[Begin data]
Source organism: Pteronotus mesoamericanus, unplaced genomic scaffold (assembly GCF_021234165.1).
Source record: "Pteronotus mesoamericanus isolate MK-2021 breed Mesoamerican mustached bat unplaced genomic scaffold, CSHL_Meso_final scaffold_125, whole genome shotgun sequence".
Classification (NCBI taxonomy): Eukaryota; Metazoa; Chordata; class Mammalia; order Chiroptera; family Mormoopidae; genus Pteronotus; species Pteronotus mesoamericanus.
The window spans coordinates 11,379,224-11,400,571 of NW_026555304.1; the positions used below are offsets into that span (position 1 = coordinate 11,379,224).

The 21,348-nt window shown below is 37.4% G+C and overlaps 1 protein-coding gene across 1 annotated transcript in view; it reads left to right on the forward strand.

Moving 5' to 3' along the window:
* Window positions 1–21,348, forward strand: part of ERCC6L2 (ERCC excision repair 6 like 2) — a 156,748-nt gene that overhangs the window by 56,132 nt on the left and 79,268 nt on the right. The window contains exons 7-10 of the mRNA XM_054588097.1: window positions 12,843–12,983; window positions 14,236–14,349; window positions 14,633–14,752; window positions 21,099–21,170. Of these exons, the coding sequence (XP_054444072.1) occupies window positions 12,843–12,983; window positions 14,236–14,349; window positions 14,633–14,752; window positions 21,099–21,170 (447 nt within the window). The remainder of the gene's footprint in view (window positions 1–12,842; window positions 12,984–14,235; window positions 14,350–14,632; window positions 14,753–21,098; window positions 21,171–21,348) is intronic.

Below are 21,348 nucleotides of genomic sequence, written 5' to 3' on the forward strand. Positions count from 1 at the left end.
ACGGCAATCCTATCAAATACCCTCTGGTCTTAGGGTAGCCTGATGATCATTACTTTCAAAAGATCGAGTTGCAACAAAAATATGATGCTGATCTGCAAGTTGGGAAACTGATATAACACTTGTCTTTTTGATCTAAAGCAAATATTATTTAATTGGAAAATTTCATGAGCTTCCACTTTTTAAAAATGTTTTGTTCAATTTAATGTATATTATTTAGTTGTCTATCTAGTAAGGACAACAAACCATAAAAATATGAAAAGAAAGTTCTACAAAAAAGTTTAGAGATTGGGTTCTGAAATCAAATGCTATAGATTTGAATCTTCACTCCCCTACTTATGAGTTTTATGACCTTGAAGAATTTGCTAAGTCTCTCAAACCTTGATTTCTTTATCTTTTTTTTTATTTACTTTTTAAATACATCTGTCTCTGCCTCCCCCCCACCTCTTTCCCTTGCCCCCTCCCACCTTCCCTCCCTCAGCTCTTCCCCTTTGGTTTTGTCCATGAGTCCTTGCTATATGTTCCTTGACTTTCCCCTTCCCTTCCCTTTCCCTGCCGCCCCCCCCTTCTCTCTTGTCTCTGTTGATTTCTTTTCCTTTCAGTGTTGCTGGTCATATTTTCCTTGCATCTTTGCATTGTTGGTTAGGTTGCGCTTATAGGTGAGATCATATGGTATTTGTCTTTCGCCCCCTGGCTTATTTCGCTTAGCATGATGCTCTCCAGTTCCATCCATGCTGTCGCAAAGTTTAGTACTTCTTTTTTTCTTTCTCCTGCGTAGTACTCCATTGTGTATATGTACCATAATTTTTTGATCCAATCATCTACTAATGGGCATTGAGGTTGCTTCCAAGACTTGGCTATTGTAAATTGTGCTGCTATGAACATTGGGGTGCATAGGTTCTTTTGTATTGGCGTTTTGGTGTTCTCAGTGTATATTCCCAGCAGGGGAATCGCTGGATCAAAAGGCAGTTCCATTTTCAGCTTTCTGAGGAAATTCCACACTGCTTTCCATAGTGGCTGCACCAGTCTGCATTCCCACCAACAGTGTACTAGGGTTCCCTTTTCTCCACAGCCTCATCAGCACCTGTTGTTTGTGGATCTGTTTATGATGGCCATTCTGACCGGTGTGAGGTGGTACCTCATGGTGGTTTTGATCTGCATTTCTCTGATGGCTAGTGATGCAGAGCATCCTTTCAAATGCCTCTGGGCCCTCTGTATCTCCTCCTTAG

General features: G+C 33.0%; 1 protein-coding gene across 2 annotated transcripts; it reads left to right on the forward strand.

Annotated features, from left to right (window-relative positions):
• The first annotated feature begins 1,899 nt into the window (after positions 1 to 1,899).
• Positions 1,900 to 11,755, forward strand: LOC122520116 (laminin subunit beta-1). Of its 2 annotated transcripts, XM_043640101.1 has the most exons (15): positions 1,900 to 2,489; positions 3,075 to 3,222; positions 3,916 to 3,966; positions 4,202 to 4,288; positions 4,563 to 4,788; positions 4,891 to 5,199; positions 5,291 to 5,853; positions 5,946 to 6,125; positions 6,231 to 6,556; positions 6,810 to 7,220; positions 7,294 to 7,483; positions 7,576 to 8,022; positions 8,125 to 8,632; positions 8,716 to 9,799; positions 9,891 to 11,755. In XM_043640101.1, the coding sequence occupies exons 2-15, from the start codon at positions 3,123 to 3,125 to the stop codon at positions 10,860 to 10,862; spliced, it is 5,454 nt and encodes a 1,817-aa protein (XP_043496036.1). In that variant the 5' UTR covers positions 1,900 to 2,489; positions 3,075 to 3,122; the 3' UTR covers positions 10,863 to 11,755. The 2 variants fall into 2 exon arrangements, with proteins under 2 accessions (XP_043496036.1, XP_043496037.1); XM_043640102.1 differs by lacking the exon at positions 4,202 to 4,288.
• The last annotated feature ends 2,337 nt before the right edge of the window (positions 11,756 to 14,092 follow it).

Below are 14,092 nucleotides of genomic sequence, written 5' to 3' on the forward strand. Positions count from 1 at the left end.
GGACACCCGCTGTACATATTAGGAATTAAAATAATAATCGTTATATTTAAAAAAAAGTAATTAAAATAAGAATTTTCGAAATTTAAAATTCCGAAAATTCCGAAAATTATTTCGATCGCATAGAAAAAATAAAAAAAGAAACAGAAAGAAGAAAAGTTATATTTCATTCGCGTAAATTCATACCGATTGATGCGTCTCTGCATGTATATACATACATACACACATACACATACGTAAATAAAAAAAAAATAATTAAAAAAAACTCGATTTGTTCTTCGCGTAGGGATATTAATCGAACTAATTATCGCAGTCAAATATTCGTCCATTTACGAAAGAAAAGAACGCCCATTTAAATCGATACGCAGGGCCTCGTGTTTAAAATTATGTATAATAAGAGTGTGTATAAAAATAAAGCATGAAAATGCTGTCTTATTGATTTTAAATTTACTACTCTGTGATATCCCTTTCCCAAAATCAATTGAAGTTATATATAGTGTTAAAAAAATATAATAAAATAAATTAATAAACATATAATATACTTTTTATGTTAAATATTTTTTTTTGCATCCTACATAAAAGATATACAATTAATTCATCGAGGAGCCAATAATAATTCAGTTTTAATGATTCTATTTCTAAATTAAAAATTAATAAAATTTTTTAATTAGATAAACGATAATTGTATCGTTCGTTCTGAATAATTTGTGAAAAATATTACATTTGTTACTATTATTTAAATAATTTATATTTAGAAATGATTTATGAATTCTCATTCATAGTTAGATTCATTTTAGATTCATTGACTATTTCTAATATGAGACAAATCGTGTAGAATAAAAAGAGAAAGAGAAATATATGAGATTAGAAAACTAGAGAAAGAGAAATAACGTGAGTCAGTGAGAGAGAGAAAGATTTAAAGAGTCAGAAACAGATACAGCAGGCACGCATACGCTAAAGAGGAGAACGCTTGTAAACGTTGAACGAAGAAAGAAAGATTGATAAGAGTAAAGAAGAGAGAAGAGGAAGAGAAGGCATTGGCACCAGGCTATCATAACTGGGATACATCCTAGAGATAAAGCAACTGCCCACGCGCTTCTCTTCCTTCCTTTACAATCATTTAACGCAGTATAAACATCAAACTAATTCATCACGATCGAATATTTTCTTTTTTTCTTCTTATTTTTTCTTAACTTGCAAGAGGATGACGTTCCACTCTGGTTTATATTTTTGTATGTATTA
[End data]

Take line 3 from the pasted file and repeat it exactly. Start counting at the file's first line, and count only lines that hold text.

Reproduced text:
Classification (NCBI taxonomy): Eukaryota; Metazoa; Chordata; class Mammalia; order Chiroptera; family Mormoopidae; genus Pteronotus; species Pteronotus mesoamericanus.